‘Modern Whore’ is a love letter to sex workers—and the art of the hustle

Andrea Werhun’s memoir captures the challenges, joys and humour of a career in sex work

Sitting across from each other at a coffee shop in late May, Toronto-based writer, artist and sex worker Andrea Werhun and I discuss memoir as a genre. We’re chatting, mostly, about her recently published book Modern Whore—my copy rests on the table between us, and on the dust jacket a portrait of Werhun looks up at us beneath a set of dramatic strip eyelashes. Jokingly, I say that Xtra must have wanted to cover her book launch because, in my opinion, memoir is an inherently homosexual genre of literature—a medium that should be reserved for icons and it girls and those who can pull off a feather boa. Werhun counters a little more seriously, reflecting that she doesn’t know whether she’d call it homosexual, but she would almost certainly call it narcissistic. “There’s something about it—like looking at your own reflection in the water.” 

In a sense, Modern Whore is a reflection—and a beautiful one at that, with Werhun’s dolled-up face featured prominently not only on the cover, but in several photographs throughout the book. Still, the memoir is anything but a narcisistic retelling: it’s a love letter to sex workers and the art and glory of the hustle.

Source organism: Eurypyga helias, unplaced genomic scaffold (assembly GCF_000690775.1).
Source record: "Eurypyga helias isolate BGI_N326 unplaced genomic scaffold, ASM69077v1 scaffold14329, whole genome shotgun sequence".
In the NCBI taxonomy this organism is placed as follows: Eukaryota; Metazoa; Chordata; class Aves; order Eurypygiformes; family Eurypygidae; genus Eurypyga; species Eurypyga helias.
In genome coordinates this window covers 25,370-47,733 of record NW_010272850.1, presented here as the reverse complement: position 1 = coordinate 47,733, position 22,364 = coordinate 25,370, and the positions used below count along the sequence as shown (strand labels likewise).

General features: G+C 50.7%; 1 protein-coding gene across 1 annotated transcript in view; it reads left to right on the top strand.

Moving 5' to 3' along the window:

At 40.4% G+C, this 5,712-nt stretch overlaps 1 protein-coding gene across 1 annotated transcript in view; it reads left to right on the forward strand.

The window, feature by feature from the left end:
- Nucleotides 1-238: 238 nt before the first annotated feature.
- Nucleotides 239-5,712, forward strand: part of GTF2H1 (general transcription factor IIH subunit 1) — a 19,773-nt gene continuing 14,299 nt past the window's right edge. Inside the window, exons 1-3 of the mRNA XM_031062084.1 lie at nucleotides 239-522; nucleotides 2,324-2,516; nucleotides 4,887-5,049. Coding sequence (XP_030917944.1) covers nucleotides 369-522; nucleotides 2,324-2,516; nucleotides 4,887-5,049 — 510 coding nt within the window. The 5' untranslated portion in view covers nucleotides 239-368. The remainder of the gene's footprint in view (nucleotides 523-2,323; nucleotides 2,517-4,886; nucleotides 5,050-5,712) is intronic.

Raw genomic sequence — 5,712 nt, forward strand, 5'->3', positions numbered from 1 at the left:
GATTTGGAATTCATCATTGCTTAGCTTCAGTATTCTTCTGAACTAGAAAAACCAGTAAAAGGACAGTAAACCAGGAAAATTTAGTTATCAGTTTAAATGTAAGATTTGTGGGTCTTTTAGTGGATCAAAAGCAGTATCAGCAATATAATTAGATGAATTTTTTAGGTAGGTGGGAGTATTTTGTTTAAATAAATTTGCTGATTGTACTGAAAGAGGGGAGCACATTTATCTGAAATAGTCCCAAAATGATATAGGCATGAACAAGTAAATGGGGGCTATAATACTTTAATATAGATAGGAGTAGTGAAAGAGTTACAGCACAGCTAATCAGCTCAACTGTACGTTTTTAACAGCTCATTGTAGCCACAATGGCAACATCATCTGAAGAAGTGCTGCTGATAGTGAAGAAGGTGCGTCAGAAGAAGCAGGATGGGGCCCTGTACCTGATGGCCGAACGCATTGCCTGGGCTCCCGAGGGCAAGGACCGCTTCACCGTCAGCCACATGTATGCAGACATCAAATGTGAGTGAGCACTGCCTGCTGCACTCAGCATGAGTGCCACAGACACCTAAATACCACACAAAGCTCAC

Modern Whore is the latest in a long line of collaborations between Werhun and her creative partner, director Nicole Bazuin. “I met Nicole on the set of a music video she was directing,” Werhun says. “She said, ‘Hello, I’m Nicole, I’m the director of this music video. The go-go dancer has not shown up, so I’m also going to be playing the other go-go dancer.’” 

Getting ready in the dressing room set the foundation for “a fundamentally collaborative form of friendship,” Werhun says. Later on, it was Bazuin who urged her to work on turning her stories of escorting into a larger project. 

It is customary for those working in the adult industry to maintain some distance from their work and their “real lives” for their own safety and comfort. Pseudonyms and fake answers to the question “what do you do?” are as much part of the business as Honey Birdette lingerie sets and cash drawers. 

But Werhun eventually realized the friction between wanting to tell her story and maintain privacy was insurmountable—she wanted to be both portrait artist and muse. “If I’m going to tell this story,” she remembers thinking, “I have to come out. So I came out [as a sex worker].” 

The Modern Whore memoir is the latest iteration of a project spanning multiple years; first a self-published book,—made possible by a Kickstarter campaign, and selling out of its print run within the year—then a movie premiering as part of SXSW 2020’s Documentary Shorts Program and now finally an expanded-edition opus with a heavyweight publishing team. “If you have a product of quality,” Werhun says, “there’s a good chance someone will notice you, and you will be plucked from obscurity.”